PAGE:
An import loan is a short-term cash advance (with recourse) that enables the customer as an importer to meet the customer‟s immediate payment obligations under a sight or issuance Letter of Credit presentation or Import Documentary Collection. Import loans in Nigeria are provided by specialist lenders.
THE PROCESS OF IMPORT LOANS
There can be a number of variation on this simple method, as it may happen that only part of the goods warehoused are released at one time or that the goods are not warehoused as they are released on a trust letter to the customer immediately they are pledged. Immediate release of the goods happens when a firm sale has been arranged and delivery can take place straightaway.
loans can be arranged for goods being imported and also for those which have been produced for export or for home sales. When a loan is arranged against imports, it is often the case that a documentary credit precedes the granting of import loans in Nigeria. By this means the bank gives instructions for money to be paid to the overseas seller of the goods or a bill of exchange to be accepted against delivery of documents of title to the goods. The bank will then have recourse against the goods and, if the arrangement with the customer are that need he need not settle with the bank immediately, an import loan can be opened and the goods held as security.
If a bill of exchange has been accepted, the customer’s account will not be debited until the bill is paid and the import loan would start from that date. The goods, however, will be in the possession of the bank before the bill is due for payment and they will then be held as security against the liability on the bill of exchange.
Care must be exercised to watch for the arrival of goods, as the bill of lading will have to be sent to the warehousekeeper with instructions to store the goods in the name of the bank.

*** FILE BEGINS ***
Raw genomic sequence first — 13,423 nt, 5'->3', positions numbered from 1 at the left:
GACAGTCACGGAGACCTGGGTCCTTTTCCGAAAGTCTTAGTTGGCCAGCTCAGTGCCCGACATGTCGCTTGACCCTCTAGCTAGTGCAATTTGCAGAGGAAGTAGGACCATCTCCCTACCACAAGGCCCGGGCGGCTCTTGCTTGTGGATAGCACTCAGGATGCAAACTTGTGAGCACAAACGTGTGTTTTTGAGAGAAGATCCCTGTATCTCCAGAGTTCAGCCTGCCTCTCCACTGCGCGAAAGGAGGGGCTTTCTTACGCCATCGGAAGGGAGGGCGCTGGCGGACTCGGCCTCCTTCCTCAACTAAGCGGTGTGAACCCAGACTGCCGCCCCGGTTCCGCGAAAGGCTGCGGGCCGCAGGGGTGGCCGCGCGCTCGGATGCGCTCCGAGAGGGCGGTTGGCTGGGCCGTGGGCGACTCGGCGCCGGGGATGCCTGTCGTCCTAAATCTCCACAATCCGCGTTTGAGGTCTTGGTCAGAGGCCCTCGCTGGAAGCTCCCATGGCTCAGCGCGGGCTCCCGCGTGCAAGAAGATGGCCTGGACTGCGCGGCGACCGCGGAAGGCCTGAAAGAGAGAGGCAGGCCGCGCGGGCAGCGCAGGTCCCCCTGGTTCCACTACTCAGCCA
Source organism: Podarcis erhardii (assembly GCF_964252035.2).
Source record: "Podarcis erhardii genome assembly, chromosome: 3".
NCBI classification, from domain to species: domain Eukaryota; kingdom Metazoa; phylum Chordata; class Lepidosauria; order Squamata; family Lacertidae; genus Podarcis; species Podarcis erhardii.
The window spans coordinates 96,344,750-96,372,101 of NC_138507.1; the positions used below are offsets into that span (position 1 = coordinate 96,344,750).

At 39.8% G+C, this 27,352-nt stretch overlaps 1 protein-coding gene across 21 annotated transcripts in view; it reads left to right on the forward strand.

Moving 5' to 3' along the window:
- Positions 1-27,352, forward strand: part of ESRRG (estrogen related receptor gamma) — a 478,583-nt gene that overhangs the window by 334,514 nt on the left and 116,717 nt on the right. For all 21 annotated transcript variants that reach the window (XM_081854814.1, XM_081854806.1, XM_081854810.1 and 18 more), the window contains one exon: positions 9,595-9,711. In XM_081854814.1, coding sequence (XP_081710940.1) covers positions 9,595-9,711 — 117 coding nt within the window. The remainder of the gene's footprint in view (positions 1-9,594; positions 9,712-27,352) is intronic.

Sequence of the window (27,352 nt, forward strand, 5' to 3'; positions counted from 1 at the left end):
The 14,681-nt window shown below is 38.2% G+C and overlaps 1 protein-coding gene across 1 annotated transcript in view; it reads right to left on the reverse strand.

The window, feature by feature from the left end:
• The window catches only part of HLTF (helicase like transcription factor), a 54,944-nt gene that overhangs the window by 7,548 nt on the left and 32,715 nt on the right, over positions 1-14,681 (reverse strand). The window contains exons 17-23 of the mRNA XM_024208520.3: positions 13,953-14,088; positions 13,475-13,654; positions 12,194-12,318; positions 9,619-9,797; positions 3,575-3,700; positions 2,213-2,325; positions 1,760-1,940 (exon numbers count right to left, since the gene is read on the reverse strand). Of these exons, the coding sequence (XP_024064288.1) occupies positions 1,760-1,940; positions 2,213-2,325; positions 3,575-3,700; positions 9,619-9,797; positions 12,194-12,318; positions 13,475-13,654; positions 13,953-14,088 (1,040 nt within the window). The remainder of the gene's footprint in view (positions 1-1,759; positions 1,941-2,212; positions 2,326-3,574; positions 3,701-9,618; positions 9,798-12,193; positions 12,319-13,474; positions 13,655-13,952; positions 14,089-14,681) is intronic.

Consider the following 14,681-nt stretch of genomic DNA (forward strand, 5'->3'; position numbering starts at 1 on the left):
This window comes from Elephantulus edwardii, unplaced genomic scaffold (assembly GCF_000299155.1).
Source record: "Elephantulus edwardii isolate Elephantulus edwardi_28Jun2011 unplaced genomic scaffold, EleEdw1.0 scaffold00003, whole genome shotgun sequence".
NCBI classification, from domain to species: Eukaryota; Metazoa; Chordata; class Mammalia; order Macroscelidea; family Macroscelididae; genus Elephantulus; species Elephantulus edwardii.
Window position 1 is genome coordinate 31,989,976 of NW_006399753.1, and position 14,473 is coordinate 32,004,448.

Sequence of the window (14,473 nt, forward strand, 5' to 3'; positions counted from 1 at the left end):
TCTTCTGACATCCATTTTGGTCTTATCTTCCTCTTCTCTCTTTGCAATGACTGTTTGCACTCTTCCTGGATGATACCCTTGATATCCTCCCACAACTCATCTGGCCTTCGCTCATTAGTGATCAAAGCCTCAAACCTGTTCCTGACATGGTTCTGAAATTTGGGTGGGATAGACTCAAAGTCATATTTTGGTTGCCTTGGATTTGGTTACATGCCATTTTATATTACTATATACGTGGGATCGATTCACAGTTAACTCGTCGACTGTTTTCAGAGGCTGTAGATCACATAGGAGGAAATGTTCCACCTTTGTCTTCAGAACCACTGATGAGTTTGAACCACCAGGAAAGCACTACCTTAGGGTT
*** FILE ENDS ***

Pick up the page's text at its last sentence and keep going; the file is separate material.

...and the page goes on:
Naturally the warehousekeeper should be reliable and, when the bank issues delivery or transfer orders, clauses should be included in them stating that delivery is to be made only on payment of the warehousekeeper’s charges. Appropriate insurance cover over the goods will at all times be necessary, and special risks such as failure of refrigeration plant for perishable goods should be properly covered. In borderline cases, it may also be considered necessary to hedge in the commodity as protection against a large charge in price.
It will be appreciated that it is important for the bank to be able to follow any goods released on trust and to have a valid claim to them. This claim is by virtue of the document of pledge. It is therefore of little use for a customer to say that he has goods which he will be selling and against which he wants an advance, and for the bank to issue him with a trust letter telling him to account to the bank for the proceeds of sale. If the goods have not been pledged to the bank prior to a trust letter being issued, the bank will have no title to the goods.
There are some exceptions in law to this, and goods on the sea or in transit from quay to warehouse might be picked up by a trust letter alone, but otherwise the bills of sales Acts would apply and the trust letter would have to be registered as a bill of sale if no prior pledge of the goods had been obtained.